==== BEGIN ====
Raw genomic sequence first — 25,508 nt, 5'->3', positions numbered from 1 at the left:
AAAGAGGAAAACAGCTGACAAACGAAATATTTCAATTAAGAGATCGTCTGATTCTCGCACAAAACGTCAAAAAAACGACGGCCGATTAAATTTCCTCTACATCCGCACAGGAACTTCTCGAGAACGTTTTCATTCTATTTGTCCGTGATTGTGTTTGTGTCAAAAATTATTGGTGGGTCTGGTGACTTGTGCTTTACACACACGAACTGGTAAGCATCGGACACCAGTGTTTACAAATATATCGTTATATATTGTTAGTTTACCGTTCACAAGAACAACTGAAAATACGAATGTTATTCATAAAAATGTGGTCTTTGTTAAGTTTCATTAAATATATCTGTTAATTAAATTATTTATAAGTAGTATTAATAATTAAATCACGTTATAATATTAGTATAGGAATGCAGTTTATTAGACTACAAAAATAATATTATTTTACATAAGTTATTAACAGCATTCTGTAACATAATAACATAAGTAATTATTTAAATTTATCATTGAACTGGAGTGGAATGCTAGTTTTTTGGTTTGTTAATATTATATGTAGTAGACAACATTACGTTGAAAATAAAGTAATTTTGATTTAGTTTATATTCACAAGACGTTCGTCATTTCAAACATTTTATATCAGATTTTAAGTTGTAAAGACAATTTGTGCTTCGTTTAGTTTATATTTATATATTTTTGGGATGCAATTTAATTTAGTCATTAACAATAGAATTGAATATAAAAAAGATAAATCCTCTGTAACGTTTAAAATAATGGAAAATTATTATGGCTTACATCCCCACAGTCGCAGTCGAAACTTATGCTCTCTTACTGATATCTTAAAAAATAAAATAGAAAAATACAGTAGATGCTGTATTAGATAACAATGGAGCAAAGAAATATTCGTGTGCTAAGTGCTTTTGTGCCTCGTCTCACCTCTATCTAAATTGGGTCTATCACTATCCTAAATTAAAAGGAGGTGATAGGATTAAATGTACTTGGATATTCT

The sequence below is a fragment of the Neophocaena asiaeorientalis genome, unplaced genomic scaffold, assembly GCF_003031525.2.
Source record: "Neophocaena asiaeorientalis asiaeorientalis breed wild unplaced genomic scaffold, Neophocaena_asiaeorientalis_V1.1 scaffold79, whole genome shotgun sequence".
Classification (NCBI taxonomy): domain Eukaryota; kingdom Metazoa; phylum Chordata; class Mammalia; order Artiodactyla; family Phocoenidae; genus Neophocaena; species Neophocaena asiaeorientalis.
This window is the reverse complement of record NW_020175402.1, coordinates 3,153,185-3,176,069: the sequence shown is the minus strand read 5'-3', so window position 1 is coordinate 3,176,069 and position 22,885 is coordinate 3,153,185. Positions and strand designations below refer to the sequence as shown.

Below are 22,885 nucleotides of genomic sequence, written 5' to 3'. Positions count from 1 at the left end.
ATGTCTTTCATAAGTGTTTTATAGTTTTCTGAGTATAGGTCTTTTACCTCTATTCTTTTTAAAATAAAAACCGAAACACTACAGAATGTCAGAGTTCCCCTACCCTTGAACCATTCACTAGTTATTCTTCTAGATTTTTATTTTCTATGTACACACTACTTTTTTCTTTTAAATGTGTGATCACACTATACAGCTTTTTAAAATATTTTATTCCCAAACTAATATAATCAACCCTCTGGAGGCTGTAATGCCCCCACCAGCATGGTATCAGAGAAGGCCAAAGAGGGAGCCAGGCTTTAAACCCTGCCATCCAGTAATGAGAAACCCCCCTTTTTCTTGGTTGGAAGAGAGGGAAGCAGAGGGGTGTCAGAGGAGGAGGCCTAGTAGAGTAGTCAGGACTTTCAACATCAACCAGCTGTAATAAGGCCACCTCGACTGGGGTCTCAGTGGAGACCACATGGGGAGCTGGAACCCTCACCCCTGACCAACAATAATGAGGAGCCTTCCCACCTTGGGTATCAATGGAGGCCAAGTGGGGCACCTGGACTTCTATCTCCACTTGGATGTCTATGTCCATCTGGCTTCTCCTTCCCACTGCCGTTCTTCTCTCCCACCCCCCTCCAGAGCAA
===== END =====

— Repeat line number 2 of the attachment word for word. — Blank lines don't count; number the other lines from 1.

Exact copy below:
AAAGAGGAAAACAGCTGACAAACGAAATATTTCAATTAAGAGATCGTCTGATTCTCGCACAAAACGTCAAAAAAACGACGGCCGATTAAATTTCCTCTACATCCGCACAGGAACTTCTCGAGAACGTTTTCATTCTATTTGTCCGTGATTGTGTTTGTGTCAAAAATTATTGGTGGGTCTGGTGACTTGTGCTTTACACACACGAACTGGTAAGCATCGGACACCAGTGTTTACAAATATATCGTTATATATTGTTAGTTTACCGTTCACAAGAACAACTGAAAATACGAATGTTATTCATAAAAATGTGGTCTTTGTTAAGTTTCATTAAATATATCTGTTAATTAAATTATTTATAAGTAGTATTAATAATTAAATCACGTTATAATATTAGTATAGGAATGCAGTTTATTAGACTACAAAAATAATATTATTTTACATAAGTTATTAACAGCATTCTGTAACATAATAACATAAGTAATTATTTAAATTTATCATTGAACTGGAGTGGAATGCTAGTTTTTTGGTTTGTTAATATTATATGTAGTAGACAACATTACGTTGAAAATAAAGTAATTTTGATTTAGTTTATATTCACAAGACGTTCGTCATTTCAAACATTTTATATCAGATTTTAAGTTGTAAAGACAATTTGTGCTTCGTTTAGTTTATATTTATATATTTTTGGGATGCAATTTAATTTAGTCATTAACAATAGAATTGAATATAAAAAAGATAAATCCTCTGTAACGTTTAAAATAATGGAAAATTATTATGGCTTACATCCCCACAGTCGCAGTCGAAACTTATGCTCTCTTACTGATATCTTAAAAAATAAAATAGAAAAATACAGTAGATGCTGTATTAGATAACAATGGAGCAAAGAAATATTCGTGTGCTAAGTGCTTTTGTGCCTCGTCTCACCTCTATCTAAATTGGGTCTATCACTATCCTAAATTAAAAGGAGGTGATAGGATTAAATGTACTTGGATATTCT